Marotta outlines Vernon's future

| 11 Feb 2014 | 05:29

VERNON — With the issue of his recent salary request put aside while petitions are gathering signatures before the next week deadline, Mayor Victor Marotta provided a summary of the township's achievements in 2013 and discussed his plans for making 2014 productive in his annual State of the Township address.

He began by addressing the undermanning of the Department of Public Works, explaining that five of the 24 plowing trucks are out of commission, two permanently. He said wants to see an increase in equipment, as well as an increase in personnel in 2014 to better prepare the township for snow storms.

As for Vernon’s accomplishments, Marotta discussed the completed construction projects, particularly the new basketball courts at Maple Grange Park, and spoke of proposed projects for 2014, including repairs on Breakneck Road and Lake Wallkill Road.

Marotta said that the town was the recipient of six grants including the Drive Sober Grant, Clean Communities Grant, Municipal Alliance Grant, State Body Armor Grant, Firefighters’ Assistance Grant, and the No Net Loss Grant. These grants totaled $458,105.12 in revenue for the town.

A notable increase to the No Net Loss Grant from $30,642 to $354,960 in 2014 will allow continued reforestation of the areas affected by the Tennessee Gas Pipeline. Marotta notes that none of this is tax money but advised there will be a slight tax increase in 2014. The budget still has not yet been completed.

In addition to these six grants, Marotta said that the township has been approved for a $40,000 grant from the N.J. Highlands Council, which involves the feasibility of completing a transfer of development rights for the township.

He continued to explain that this grant will help attract businesses to Vernon, particularly the town center, in order to boost the economy.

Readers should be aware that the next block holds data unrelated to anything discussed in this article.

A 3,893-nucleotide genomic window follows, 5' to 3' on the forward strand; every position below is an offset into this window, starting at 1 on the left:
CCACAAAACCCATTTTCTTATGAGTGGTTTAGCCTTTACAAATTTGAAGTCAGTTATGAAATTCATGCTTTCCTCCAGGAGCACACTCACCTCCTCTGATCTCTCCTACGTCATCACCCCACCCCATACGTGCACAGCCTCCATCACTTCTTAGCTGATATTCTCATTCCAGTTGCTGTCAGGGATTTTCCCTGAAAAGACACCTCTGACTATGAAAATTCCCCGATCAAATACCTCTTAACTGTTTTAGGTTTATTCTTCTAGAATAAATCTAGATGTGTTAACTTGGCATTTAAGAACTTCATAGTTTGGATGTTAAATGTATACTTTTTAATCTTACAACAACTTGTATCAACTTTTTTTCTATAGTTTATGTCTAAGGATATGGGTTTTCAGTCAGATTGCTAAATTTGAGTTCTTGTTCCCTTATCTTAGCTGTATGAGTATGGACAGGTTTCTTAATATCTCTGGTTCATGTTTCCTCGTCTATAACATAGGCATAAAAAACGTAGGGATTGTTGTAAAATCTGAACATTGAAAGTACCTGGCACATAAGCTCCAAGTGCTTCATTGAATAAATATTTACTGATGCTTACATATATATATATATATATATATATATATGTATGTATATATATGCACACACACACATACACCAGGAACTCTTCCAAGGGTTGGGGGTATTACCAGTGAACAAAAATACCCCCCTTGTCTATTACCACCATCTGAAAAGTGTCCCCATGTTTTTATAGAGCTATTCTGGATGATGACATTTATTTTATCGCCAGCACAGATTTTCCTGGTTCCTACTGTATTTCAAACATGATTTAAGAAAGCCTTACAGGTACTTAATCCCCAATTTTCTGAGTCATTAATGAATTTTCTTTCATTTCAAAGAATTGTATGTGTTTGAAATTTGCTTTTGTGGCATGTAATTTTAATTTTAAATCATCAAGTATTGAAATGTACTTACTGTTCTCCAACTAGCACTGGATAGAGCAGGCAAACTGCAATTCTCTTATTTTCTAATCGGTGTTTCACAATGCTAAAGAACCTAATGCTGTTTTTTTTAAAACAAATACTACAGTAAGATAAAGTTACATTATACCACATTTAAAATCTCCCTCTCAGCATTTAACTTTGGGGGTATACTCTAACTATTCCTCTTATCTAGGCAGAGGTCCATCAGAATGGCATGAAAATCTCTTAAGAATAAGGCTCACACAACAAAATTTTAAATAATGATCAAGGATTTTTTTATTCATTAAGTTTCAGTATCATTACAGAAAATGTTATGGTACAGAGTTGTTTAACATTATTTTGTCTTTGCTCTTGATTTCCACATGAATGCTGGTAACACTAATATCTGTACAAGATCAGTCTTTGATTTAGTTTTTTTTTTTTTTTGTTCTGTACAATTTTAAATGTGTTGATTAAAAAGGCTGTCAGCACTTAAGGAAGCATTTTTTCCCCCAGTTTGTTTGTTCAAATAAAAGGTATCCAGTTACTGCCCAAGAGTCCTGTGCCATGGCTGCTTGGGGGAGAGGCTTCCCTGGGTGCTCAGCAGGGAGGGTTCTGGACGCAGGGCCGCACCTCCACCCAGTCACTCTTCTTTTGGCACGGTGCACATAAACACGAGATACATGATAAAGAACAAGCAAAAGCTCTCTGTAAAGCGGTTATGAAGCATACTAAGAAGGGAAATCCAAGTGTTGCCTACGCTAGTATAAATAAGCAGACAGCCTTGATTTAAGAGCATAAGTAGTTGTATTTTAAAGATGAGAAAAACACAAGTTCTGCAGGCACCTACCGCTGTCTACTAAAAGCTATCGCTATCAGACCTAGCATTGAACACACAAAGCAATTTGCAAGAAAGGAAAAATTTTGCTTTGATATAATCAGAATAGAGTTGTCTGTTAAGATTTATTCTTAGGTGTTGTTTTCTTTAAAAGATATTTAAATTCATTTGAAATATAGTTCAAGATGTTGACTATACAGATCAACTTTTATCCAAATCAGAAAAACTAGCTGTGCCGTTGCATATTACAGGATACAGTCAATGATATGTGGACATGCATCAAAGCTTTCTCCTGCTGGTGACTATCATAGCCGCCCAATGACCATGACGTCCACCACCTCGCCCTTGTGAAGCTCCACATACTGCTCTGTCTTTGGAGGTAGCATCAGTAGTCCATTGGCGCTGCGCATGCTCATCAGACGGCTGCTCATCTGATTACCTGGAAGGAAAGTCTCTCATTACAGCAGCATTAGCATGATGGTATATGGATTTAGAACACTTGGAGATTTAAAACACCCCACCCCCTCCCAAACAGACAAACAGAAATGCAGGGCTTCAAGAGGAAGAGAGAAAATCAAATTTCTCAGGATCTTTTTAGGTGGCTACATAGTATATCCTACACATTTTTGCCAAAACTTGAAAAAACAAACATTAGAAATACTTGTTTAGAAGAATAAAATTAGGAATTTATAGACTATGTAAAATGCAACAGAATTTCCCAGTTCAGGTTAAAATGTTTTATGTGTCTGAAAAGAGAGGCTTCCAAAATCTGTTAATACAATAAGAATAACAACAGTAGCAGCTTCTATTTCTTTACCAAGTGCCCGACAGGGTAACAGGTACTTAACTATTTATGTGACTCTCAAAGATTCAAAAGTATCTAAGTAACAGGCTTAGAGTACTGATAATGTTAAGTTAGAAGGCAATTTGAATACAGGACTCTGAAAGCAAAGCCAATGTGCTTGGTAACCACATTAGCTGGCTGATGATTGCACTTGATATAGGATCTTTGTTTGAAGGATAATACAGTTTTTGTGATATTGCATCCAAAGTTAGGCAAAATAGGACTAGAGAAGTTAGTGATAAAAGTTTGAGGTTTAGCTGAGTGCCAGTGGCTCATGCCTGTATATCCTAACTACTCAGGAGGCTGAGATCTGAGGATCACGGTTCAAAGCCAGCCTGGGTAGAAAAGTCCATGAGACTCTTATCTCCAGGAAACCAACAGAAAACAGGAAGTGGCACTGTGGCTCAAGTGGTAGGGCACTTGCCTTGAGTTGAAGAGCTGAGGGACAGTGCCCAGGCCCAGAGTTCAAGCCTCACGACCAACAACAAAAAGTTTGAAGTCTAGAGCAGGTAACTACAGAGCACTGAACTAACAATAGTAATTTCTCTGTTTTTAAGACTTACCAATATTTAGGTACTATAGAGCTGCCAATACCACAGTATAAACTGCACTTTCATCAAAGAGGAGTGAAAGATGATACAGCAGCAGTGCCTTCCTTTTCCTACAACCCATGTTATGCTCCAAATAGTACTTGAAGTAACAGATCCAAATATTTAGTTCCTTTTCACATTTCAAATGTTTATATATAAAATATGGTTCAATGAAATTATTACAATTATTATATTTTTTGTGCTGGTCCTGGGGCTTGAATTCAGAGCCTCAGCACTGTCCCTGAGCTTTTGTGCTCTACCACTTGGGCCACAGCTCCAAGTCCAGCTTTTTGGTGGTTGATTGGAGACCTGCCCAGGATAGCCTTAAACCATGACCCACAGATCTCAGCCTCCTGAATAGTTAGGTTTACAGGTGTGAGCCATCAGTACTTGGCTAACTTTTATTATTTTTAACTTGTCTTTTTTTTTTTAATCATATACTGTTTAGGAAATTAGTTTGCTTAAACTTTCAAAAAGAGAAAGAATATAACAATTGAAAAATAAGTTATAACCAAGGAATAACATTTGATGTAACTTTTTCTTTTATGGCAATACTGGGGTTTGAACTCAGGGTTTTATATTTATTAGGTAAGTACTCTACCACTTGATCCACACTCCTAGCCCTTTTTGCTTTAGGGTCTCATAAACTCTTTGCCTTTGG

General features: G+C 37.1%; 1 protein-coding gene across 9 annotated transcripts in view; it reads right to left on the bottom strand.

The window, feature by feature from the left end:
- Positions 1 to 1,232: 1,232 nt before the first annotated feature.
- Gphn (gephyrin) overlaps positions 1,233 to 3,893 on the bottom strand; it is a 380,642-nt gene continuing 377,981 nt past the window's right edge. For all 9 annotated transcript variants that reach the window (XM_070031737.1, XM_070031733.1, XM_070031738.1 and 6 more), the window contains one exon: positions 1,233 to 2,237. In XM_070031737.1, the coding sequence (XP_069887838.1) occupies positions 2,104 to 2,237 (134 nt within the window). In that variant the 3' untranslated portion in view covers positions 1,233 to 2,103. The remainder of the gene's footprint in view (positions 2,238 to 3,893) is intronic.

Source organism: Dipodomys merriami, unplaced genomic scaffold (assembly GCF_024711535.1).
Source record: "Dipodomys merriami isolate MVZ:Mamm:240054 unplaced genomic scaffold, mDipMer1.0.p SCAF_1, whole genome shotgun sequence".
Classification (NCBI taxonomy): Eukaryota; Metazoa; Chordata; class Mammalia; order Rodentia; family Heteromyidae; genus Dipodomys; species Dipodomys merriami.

Vernon’s economic development was the main theme of Marotta’s address. In addition to the Highlands Council grant, he highlighted several other projects that aim to attract business to the town.

“This council adopted a new zoning law ordinance that added design standards for the C-2 zones in Vernon and the Town Center, making the five mini-zones that were once the center go away, and making it much easier for business people interested in locating in the Town Center to achieve that,” Marotta explained.

The Mayor also is looking to bring water to every place in the township that has access to sewer.

“The most important link in the development of our town center is the lack of central water. Many of the corporations planning on building there have put their plans on hold until this issue is resolved,” Marotta said.

He explained that plans for United Water to “bring their water system up to specification and have enough water” have failed and meetings are underway for March to rectify the situation and allow progress on the Town Center.

In addition to discussing Vernon’s economic future, the Mayor reminded residents of the reorganization of the town’s Police Department upon the former police Chief Roy Wherry's retirement. The town has been waiting more than a year and a half for the certification of the civil service list for sergeants, positions which the town desperately needs to fill.

The police department has received, and will receive more, updated and improved equipment and vehicles, as well as an increase in diversity. The town now has its first female patrol officer in a decade and the first African-American and Hispanic officers in Vernon’s history. These men are both experienced former Paterson officers who are “working diligently to make an impact on the scourge of heroin sweeping the country and affecting Vernon Township,” Marotta said.

Marotta said he is proud of the township’s progress in 2013 and optimistic about 2014.

"We have some really heavy lifting to do this year," Marotta said.